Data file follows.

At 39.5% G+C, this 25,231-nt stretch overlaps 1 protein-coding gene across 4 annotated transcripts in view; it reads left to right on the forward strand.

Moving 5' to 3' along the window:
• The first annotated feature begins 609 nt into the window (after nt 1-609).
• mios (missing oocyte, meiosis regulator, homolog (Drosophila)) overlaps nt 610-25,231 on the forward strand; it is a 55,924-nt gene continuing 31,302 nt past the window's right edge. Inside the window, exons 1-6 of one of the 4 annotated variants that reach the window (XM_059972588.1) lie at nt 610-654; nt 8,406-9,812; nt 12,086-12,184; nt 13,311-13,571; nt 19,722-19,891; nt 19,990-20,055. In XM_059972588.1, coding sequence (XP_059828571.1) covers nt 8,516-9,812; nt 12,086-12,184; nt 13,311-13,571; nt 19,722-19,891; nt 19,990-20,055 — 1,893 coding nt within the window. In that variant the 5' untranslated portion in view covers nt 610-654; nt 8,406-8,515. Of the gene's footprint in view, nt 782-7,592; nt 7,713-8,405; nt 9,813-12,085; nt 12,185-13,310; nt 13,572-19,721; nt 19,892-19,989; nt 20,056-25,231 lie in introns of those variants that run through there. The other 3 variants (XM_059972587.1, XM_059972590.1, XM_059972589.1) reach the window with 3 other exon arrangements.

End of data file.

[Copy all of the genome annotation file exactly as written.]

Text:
At 39.5% G+C, this 25,231-nt stretch overlaps 1 protein-coding gene across 4 annotated transcripts in view; it reads left to right on the forward strand.

Moving 5' to 3' along the window:
• The first annotated feature begins 609 nt into the window (after nt 1-609).
• mios (missing oocyte, meiosis regulator, homolog (Drosophila)) overlaps nt 610-25,231 on the forward strand; it is a 55,924-nt gene continuing 31,302 nt past the window's right edge. Inside the window, exons 1-6 of one of the 4 annotated variants that reach the window (XM_059972588.1) lie at nt 610-654; nt 8,406-9,812; nt 12,086-12,184; nt 13,311-13,571; nt 19,722-19,891; nt 19,990-20,055. In XM_059972588.1, coding sequence (XP_059828571.1) covers nt 8,516-9,812; nt 12,086-12,184; nt 13,311-13,571; nt 19,722-19,891; nt 19,990-20,055 — 1,893 coding nt within the window. In that variant the 5' untranslated portion in view covers nt 610-654; nt 8,406-8,515. Of the gene's footprint in view, nt 782-7,592; nt 7,713-8,405; nt 9,813-12,085; nt 12,185-13,310; nt 13,572-19,721; nt 19,892-19,989; nt 20,056-25,231 lie in introns of those variants that run through there. The other 3 variants (XM_059972587.1, XM_059972590.1, XM_059972589.1) reach the window with 3 other exon arrangements.